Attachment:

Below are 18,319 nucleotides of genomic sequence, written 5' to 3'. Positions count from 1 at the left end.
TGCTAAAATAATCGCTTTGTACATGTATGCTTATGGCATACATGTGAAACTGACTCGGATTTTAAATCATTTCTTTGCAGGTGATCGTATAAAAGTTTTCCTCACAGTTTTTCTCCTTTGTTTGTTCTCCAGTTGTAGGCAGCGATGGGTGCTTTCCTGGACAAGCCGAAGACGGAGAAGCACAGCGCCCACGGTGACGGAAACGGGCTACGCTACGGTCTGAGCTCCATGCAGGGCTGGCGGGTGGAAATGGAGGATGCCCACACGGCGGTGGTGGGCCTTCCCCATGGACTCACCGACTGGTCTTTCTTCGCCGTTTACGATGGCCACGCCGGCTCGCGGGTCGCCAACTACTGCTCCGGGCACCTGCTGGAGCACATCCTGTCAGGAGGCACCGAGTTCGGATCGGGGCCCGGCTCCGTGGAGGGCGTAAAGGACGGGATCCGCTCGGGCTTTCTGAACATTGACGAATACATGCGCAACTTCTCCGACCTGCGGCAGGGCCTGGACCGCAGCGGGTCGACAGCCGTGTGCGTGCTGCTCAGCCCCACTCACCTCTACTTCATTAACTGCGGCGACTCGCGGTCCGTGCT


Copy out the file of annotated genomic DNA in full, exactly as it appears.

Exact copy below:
Below are 18,319 nucleotides of genomic sequence, written 5' to 3'. Positions count from 1 at the left end.
TGCTAAAATAATCGCTTTGTACATGTATGCTTATGGCATACATGTGAAACTGACTCGGATTTTAAATCATTTCTTTGCAGGTGATCGTATAAAAGTTTTCCTCACAGTTTTTCTCCTTTGTTTGTTCTCCAGTTGTAGGCAGCGATGGGTGCTTTCCTGGACAAGCCGAAGACGGAGAAGCACAGCGCCCACGGTGACGGAAACGGGCTACGCTACGGTCTGAGCTCCATGCAGGGCTGGCGGGTGGAAATGGAGGATGCCCACACGGCGGTGGTGGGCCTTCCCCATGGACTCACCGACTGGTCTTTCTTCGCCGTTTACGATGGCCACGCCGGCTCGCGGGTCGCCAACTACTGCTCCGGGCACCTGCTGGAGCACATCCTGTCAGGAGGCACCGAGTTCGGATCGGGGCCCGGCTCCGTGGAGGGCGTAAAGGACGGGATCCGCTCGGGCTTTCTGAACATTGACGAATACATGCGCAACTTCTCCGACCTGCGGCAGGGCCTGGACCGCAGCGGGTCGACAGCCGTGTGCGTGCTGCTCAGCCCCACTCACCTCTACTTCATTAACTGCGGCGACTCGCGGTCCGTGCT